The Investiture of Vanya Quiñones

Bob Marley’s “One Love” was performed by the John Wineglass trio, accompanied by a student choir as the procession moved to place. The honored guests were dressed in robes and sat center stage as Wenda Fong, chair of the California State University (CSU) Board of Trustees, introduced the first speaker, Kanyon Coyote Woman Sayers-Roods. Her song and speech honored the indigenous peoples of Rumsen and Esselen, the first settlers on what is now California State University, Monterey Bay (CSUMB).

This was the scene as CSUMB held the Investiture of President Vanya Quiñones Friday Feb. 10 at the CSUMB World Theater. 

The theater was packed with staff, alumni, local dignitaries and, of course, Monte the Otter. Among those in attendance were Interim Chancellor of California State University Jolene Koester; Pace University President Marvin Krislov; presidents and trustees of CSUs, Hartnell College and Monterey Peninsula College. Guests also included Marina Mayor Bruce Delgado, Seaside Mayor Ian Oglesby, Monterey County District 5 Supervisor Mary Adams, and Monterey Mayor and CSUMB Alumnus Tyller Williamson. A prerecorded message of Quiñones family celebrating her success was also played.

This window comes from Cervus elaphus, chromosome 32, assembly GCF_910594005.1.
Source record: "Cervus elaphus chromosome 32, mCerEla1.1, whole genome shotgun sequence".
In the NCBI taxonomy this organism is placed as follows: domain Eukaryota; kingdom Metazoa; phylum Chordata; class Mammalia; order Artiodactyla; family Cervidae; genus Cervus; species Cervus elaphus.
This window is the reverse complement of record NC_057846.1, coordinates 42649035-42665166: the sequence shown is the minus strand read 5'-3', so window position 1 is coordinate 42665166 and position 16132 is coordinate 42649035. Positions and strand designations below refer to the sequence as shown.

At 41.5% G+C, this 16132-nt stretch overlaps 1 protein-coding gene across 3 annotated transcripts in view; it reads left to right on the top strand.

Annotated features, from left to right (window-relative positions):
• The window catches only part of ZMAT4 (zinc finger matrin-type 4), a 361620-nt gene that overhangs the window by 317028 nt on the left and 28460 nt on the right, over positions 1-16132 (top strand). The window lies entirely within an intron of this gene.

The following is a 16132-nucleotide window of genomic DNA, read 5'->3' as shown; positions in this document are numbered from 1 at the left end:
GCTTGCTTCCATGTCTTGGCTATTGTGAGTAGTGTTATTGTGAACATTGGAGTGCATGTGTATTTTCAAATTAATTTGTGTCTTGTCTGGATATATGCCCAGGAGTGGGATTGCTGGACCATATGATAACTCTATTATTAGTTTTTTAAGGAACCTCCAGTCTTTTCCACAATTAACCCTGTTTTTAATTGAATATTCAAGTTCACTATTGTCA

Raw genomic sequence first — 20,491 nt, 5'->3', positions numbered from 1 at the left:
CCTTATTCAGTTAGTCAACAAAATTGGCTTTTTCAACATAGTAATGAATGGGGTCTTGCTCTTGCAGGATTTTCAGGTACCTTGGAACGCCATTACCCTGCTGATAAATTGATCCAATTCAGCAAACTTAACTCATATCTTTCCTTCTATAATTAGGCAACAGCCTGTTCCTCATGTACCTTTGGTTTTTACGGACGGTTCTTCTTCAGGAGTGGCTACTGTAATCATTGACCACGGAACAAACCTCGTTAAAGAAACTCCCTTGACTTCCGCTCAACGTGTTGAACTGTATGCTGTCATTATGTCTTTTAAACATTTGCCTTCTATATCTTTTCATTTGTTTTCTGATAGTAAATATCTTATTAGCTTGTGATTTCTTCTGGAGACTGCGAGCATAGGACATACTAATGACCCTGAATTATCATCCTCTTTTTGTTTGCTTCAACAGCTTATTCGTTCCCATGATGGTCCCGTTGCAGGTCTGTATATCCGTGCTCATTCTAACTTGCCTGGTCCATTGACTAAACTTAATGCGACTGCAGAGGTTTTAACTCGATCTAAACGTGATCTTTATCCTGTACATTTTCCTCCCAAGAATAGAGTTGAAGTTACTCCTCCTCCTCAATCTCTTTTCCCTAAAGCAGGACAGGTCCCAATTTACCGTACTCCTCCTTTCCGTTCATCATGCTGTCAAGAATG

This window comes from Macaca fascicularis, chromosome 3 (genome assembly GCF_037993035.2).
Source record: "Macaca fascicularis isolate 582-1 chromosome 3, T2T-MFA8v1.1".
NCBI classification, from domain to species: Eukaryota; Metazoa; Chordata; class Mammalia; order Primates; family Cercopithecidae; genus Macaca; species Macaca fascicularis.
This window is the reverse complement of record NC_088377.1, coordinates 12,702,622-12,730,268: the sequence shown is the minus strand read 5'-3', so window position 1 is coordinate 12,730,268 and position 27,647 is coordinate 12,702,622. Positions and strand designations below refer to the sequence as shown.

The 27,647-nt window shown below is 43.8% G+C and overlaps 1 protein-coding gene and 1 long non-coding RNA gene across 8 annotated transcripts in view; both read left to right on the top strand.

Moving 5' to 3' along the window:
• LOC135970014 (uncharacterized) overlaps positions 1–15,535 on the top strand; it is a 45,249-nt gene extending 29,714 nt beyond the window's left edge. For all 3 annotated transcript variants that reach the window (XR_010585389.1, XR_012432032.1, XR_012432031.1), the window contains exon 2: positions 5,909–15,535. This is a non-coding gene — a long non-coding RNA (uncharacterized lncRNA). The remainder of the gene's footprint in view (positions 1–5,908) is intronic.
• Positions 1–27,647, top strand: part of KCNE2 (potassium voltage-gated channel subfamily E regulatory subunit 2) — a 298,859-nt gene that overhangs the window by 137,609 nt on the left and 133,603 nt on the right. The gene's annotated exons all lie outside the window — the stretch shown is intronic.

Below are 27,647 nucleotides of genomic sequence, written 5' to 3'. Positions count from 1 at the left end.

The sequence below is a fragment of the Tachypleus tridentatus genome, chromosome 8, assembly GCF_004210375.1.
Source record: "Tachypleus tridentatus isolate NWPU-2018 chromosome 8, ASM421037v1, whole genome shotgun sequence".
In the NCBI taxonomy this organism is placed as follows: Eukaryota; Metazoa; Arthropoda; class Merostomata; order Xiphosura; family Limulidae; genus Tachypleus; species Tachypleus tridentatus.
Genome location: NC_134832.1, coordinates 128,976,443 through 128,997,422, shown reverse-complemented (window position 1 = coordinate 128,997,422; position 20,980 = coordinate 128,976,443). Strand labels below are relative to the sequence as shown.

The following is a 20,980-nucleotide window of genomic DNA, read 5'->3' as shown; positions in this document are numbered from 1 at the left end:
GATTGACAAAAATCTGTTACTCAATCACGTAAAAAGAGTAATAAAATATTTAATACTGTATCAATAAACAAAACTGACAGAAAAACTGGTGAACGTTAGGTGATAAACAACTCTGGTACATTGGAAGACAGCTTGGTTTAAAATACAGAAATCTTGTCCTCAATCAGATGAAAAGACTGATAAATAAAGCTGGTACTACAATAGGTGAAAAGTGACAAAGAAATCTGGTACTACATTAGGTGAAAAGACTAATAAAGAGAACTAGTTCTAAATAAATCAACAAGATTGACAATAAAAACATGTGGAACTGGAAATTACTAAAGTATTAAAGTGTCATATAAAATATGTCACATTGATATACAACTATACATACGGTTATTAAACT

“We offer Dr. Quiñones our unequivocal endorsement, sincere congratulations and our very best wishes for enduring success,” said Fong.

Provost and Vice President of Academic Affairs Katherine Kantardjief congratulated Quiñones, “In all of our conversations, whether one on one or with fellow cabinet members, she has an unwavering passion and focus on our students.”

Krislov spoke of his experience working with Quiñones at Pace, where she was provost and executive vice president for Academic Affairs before coming to CSUMB this fall.

“I know that Vanya can balance budgets because I watched her do it,” Krislov said. “I know that Vanya can manage a crisis, because our entire university relied on her through the pandemic. And I know that more than anything else, Vanya is committed to student success.”

Between speakers, there were performances of  jazz, mariachi, hula, choir and colorguard. American Sign Language interpreters were present at the front of the stage through the ceremony.

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